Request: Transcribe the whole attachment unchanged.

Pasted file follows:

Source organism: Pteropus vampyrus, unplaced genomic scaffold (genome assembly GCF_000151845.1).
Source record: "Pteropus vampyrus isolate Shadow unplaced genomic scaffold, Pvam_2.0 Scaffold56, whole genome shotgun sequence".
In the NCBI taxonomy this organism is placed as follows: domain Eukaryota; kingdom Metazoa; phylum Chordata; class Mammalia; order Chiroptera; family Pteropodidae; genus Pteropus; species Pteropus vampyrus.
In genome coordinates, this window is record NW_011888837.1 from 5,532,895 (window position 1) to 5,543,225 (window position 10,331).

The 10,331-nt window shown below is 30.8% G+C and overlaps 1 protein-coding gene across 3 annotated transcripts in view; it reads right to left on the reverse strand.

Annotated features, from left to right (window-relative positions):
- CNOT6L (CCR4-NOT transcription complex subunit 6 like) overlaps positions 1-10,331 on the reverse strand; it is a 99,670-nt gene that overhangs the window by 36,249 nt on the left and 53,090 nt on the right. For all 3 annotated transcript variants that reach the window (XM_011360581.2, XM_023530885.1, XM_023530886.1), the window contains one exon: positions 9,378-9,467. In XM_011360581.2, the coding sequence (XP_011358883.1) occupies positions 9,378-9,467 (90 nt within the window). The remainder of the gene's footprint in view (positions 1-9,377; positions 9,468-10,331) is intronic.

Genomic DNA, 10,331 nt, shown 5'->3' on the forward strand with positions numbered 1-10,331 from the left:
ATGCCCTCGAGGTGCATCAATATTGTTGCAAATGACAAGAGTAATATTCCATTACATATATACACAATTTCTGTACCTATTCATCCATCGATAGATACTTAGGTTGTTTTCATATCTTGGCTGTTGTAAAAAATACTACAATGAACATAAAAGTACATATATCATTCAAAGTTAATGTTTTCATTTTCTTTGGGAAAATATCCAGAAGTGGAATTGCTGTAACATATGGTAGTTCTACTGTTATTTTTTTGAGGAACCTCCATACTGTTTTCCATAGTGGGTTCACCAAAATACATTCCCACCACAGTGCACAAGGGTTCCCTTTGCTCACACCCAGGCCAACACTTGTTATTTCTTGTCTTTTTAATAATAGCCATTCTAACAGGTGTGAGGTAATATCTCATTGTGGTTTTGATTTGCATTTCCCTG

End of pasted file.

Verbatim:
Source organism: Pteropus vampyrus, unplaced genomic scaffold (genome assembly GCF_000151845.1).
Source record: "Pteropus vampyrus isolate Shadow unplaced genomic scaffold, Pvam_2.0 Scaffold56, whole genome shotgun sequence".
In the NCBI taxonomy this organism is placed as follows: domain Eukaryota; kingdom Metazoa; phylum Chordata; class Mammalia; order Chiroptera; family Pteropodidae; genus Pteropus; species Pteropus vampyrus.
In genome coordinates, this window is record NW_011888837.1 from 5,532,895 (window position 1) to 5,543,225 (window position 10,331).

The 10,331-nt window shown below is 30.8% G+C and overlaps 1 protein-coding gene across 3 annotated transcripts in view; it reads right to left on the reverse strand.

Annotated features, from left to right (window-relative positions):
- CNOT6L (CCR4-NOT transcription complex subunit 6 like) overlaps positions 1-10,331 on the reverse strand; it is a 99,670-nt gene that overhangs the window by 36,249 nt on the left and 53,090 nt on the right. For all 3 annotated transcript variants that reach the window (XM_011360581.2, XM_023530885.1, XM_023530886.1), the window contains one exon: positions 9,378-9,467. In XM_011360581.2, the coding sequence (XP_011358883.1) occupies positions 9,378-9,467 (90 nt within the window). The remainder of the gene's footprint in view (positions 1-9,377; positions 9,468-10,331) is intronic.

Genomic DNA, 10,331 nt, shown 5'->3' on the forward strand with positions numbered 1-10,331 from the left:
ATGCCCTCGAGGTGCATCAATATTGTTGCAAATGACAAGAGTAATATTCCATTACATATATACACAATTTCTGTACCTATTCATCCATCGATAGATACTTAGGTTGTTTTCATATCTTGGCTGTTGTAAAAAATACTACAATGAACATAAAAGTACATATATCATTCAAAGTTAATGTTTTCATTTTCTTTGGGAAAATATCCAGAAGTGGAATTGCTGTAACATATGGTAGTTCTACTGTTATTTTTTTGAGGAACCTCCATACTGTTTTCCATAGTGGGTTCACCAAAATACATTCCCACCACAGTGCACAAGGGTTCCCTTTGCTCACACCCAGGCCAACACTTGTTATTTCTTGTCTTTTTAATAATAGCCATTCTAACAGGTGTGAGGTAATATCTCATTGTGGTTTTGATTTGCATTTCCCTG